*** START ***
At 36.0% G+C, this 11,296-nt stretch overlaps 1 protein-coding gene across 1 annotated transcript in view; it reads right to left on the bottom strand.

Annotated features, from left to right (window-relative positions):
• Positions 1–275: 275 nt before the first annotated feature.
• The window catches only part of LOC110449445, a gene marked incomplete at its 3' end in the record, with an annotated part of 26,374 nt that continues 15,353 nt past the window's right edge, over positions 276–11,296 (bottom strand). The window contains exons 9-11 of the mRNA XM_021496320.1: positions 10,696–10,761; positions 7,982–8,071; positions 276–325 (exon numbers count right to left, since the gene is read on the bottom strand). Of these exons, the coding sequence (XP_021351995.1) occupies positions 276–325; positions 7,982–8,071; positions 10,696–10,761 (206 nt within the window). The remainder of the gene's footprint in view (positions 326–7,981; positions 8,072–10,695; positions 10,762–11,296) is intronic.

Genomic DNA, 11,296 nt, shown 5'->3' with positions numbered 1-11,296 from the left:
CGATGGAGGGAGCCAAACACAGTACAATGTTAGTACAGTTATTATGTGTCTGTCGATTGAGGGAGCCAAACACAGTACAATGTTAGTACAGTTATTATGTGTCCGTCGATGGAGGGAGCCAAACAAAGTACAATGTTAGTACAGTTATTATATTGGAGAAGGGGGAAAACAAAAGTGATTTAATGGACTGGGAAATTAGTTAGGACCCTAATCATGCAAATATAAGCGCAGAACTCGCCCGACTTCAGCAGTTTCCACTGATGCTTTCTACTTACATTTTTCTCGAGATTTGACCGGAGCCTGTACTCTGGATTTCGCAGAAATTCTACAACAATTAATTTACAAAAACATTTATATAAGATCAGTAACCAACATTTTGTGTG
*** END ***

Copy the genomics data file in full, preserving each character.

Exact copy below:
At 36.0% G+C, this 11,296-nt stretch overlaps 1 protein-coding gene across 1 annotated transcript in view; it reads right to left on the bottom strand.

Annotated features, from left to right (window-relative positions):
• Positions 1–275: 275 nt before the first annotated feature.
• The window catches only part of LOC110449445, a gene marked incomplete at its 3' end in the record, with an annotated part of 26,374 nt that continues 15,353 nt past the window's right edge, over positions 276–11,296 (bottom strand). The window contains exons 9-11 of the mRNA XM_021496320.1: positions 10,696–10,761; positions 7,982–8,071; positions 276–325 (exon numbers count right to left, since the gene is read on the bottom strand). Of these exons, the coding sequence (XP_021351995.1) occupies positions 276–325; positions 7,982–8,071; positions 10,696–10,761 (206 nt within the window). The remainder of the gene's footprint in view (positions 326–7,981; positions 8,072–10,695; positions 10,762–11,296) is intronic.

Genomic DNA, 11,296 nt, shown 5'->3' with positions numbered 1-11,296 from the left:
CGATGGAGGGAGCCAAACACAGTACAATGTTAGTACAGTTATTATGTGTCTGTCGATTGAGGGAGCCAAACACAGTACAATGTTAGTACAGTTATTATGTGTCCGTCGATGGAGGGAGCCAAACAAAGTACAATGTTAGTACAGTTATTATATTGGAGAAGGGGGAAAACAAAAGTGATTTAATGGACTGGGAAATTAGTTAGGACCCTAATCATGCAAATATAAGCGCAGAACTCGCCCGACTTCAGCAGTTTCCACTGATGCTTTCTACTTACATTTTTCTCGAGATTTGACCGGAGCCTGTACTCTGGATTTCGCAGAAATTCTACAACAATTAATTTACAAAAACATTTATATAAGATCAGTAACCAACATTTTGTGTG